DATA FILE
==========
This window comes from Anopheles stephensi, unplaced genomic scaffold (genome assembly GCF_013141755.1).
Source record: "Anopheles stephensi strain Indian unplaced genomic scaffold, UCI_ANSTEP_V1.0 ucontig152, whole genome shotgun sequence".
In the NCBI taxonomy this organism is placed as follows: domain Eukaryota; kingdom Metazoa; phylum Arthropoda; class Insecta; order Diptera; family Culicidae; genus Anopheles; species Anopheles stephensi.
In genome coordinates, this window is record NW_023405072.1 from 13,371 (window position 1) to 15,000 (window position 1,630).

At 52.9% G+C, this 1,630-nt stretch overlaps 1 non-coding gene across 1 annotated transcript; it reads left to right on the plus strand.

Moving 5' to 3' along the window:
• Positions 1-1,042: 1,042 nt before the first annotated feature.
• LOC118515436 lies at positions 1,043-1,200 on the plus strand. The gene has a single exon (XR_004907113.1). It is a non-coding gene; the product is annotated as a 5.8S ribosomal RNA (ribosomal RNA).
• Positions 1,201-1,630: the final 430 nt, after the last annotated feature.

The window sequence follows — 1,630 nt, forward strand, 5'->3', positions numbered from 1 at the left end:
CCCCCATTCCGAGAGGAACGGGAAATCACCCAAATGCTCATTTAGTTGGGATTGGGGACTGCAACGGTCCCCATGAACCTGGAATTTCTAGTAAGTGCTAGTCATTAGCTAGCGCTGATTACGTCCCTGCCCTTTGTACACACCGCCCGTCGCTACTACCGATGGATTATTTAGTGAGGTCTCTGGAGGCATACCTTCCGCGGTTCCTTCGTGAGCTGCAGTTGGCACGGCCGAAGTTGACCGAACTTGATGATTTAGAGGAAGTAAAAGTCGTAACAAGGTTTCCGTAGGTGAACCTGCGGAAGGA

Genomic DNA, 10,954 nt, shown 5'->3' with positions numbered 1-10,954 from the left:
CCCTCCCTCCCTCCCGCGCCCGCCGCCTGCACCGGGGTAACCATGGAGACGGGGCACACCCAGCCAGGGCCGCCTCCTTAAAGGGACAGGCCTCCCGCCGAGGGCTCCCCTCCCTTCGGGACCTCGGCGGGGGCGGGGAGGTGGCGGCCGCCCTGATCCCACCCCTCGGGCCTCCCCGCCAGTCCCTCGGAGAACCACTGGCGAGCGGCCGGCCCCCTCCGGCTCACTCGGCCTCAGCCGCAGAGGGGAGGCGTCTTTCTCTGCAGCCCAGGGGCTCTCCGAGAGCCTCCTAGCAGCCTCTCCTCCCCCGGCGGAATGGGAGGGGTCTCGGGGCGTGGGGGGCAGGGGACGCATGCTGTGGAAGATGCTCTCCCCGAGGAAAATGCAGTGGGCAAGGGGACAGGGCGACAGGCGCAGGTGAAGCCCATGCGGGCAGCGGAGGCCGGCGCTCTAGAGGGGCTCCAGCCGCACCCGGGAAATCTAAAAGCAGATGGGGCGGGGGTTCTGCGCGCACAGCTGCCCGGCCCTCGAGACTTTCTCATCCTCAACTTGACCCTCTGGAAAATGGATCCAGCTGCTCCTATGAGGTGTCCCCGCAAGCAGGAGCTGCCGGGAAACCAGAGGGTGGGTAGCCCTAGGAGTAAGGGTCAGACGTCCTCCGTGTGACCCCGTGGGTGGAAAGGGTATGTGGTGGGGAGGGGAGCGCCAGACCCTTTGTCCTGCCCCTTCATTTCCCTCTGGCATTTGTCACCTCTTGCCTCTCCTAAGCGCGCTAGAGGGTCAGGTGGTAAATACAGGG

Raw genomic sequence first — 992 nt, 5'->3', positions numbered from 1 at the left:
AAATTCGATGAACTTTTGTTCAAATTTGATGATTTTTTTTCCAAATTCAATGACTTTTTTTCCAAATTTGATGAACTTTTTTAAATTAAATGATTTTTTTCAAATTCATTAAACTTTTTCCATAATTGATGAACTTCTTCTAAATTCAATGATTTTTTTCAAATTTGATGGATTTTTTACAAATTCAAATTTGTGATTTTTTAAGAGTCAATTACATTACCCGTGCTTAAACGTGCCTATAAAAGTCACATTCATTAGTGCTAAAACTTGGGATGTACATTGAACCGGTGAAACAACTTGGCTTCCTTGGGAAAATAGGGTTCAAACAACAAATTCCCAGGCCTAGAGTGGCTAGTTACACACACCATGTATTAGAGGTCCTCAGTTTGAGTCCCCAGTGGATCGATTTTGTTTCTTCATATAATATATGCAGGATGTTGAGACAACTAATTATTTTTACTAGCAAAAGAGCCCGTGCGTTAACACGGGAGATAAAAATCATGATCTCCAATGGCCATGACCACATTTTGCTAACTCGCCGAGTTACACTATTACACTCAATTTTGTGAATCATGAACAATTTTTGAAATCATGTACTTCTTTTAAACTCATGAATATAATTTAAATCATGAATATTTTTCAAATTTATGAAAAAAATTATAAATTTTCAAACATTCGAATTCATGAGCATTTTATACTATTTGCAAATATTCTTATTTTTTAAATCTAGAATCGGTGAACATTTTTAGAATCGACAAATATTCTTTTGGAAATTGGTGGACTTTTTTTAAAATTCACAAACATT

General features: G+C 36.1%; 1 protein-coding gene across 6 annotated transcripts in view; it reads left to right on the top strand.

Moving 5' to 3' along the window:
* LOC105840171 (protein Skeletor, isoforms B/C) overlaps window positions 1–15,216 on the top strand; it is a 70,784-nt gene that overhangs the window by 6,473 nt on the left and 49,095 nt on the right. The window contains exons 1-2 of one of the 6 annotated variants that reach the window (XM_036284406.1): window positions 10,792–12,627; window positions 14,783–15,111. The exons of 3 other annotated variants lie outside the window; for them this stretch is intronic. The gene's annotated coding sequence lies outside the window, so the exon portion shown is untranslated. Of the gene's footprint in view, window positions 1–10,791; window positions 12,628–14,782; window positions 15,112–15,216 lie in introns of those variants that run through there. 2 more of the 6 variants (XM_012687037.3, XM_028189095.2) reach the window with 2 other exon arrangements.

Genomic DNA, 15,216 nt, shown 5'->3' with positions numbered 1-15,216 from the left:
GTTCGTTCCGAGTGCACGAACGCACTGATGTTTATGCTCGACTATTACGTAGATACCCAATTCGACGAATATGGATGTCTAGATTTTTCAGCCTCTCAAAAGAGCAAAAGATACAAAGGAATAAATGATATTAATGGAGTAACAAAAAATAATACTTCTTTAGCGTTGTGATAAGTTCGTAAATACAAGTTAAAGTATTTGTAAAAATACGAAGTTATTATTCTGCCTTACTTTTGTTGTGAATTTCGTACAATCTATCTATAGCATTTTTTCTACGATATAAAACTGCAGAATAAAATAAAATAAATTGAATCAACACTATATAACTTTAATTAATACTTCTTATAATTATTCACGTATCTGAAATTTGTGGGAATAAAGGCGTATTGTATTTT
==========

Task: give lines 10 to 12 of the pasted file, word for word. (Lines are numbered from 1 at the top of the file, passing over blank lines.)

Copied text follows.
The window sequence follows — 1,630 nt, forward strand, 5'->3', positions numbered from 1 at the left end:
CCCCCATTCCGAGAGGAACGGGAAATCACCCAAATGCTCATTTAGTTGGGATTGGGGACTGCAACGGTCCCCATGAACCTGGAATTTCTAGTAAGTGCTAGTCATTAGCTAGCGCTGATTACGTCCCTGCCCTTTGTACACACCGCCCGTCGCTACTACCGATGGATTATTTAGTGAGGTCTCTGGAGGCATACCTTCCGCGGTTCCTTCGTGAGCTGCAGTTGGCACGGCCGAAGTTGACCGAACTTGATGATTTAGAGGAAGTAAAAGTCGTAACAAGGTTTCCGTAGGTGAACCTGCGGAAGGA

Genomic DNA, 10,954 nt, shown 5'->3' with positions numbered 1-10,954 from the left: